i used to believe

Established in 2002 and now featuring 74737 beliefs!

sections

animals
at home
bad habits
body functions
body parts
death
food
grown-ups
kids
language
make-believe
media
music
nature
neighbourhood
people
religion
school
science
sex
the law
the past
the world
time
toilets
transport

the pledge

Show most recent or highest rated first.

page 3 of 7

< 1 2  3  4 5 6 7 >


I used to think they said "with liver tea and justice for all" when saying the pledge of alligence. It's with "liberty and justice for all"

darcy
score for this belief : 3.5vote this belief upvote this belief down

I still remember when I was a little lass in kindergarten and say the pledge, in the part "For which it stands," I thought it said "For witches stands." I imagined a bunch of little witches sitting down. Don't ask.
:)

Claudia L.
score for this belief : 3.5vote this belief upvote this belief down

I thought that the Pledge of Allegiance line was "...one nation, under dog, indivisible..." I pronounced this proudly until I learned how to read and realized that it is "God" we are under. Good to know.

Anon
score for this belief : 3vote this belief upvote this belief down

when i was younger, i believed that if you didnt cover your heart while saying the pledge of allegiance...it was going to come out of the wall and stab you in the heart and kill you

Krispi
score for this belief : 3.5vote this belief upvote this belief down

I used to thing that durring the pledge of allegiance, when it says "And to the republic for which it stands" That they were saying "And to the republic for Richards Stands" I was always wondering who the heck Richard Stands was!!

Jenn M.
score for this belief : 3vote this belief upvote this belief down

when i was in school, we used to say "all indians are my brothers and sisters"....i never said that..i used to think if i say that then i wont be able to marry so cute girl which are there in my class.....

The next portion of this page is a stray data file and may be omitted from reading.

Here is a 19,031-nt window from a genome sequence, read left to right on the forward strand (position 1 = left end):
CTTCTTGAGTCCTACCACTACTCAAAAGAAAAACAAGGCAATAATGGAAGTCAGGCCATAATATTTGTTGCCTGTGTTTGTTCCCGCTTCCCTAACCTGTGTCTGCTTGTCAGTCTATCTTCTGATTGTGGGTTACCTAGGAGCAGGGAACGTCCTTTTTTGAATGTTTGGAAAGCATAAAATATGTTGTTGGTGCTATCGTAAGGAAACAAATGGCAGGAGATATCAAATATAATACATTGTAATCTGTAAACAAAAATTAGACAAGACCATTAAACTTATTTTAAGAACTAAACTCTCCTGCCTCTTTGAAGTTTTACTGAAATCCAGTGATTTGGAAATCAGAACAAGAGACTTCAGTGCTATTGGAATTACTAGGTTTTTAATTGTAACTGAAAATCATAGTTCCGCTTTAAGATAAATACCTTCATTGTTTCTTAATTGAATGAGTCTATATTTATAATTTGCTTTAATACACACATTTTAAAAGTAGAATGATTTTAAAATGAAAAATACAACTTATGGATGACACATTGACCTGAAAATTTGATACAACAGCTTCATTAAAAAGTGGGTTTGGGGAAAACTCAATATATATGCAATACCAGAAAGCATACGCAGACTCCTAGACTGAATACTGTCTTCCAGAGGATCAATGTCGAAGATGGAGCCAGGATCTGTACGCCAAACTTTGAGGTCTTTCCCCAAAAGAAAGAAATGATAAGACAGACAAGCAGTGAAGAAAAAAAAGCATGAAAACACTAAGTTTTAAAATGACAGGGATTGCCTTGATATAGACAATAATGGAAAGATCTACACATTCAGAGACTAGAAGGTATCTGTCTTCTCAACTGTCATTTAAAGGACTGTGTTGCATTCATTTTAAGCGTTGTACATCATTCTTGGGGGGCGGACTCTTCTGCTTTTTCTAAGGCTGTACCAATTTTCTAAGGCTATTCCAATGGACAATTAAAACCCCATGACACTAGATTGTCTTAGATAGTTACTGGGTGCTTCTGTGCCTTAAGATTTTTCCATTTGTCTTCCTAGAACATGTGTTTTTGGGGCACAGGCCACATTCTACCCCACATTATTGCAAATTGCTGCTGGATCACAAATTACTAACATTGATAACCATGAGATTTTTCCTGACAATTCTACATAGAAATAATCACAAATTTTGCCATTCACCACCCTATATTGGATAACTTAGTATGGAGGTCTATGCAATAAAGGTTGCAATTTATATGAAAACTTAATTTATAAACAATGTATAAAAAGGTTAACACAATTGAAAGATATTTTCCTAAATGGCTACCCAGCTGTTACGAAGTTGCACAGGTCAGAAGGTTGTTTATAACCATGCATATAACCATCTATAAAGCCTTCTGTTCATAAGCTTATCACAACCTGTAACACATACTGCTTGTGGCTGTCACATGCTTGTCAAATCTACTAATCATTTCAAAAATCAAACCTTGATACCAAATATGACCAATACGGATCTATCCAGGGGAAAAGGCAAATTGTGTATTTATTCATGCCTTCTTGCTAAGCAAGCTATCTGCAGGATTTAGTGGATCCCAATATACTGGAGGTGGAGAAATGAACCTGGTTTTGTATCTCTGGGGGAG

sanju
score for this belief : 3vote this belief upvote this belief down

This is what I thought, seriously.
"I fled polience tooky crag and the unspited plates of bavaria, and to the peepubick to Richard Sands stands, one nation on the gods invisble with lizardy justin to malls."

Anon
score for this belief : 2vote this belief upvote this belief down

whoever this "Richard Stanz" is he must of been pretty popular in school! haha! :)

Anon
score for this belief : 0.5vote this belief upvote this belief down

When we used to recite the 'Pledge Of Allegiance' in first grade, I thought it gave special permission for Witches to set up vending stands, because it seemed to refer to "the Republic for 'witched stands' ".

Frank Hopkins
score for this belief : 3.5vote this belief upvote this belief down

When we were little my sister and I went to public school. Every day we used to have to say the pledge of allegiance. One day my sister and I were showing my parents how well we said it and they couldn't stop laughing and we couldn't figure out why. Instead of my sister say "and to the republic for WHICH IT STANDS," she used to say "and to the republic for RICHARD SANDS!" I don't think she realized she said it wrong until she was in highschool!

Lisa
score for this belief : 3vote this belief upvote this belief down

I pledge allegiance, to the spam of the united skates of america, and to the repugnant, for Richard Stanz, one naked, under God, Invisible, with liberty and puffed rice for all!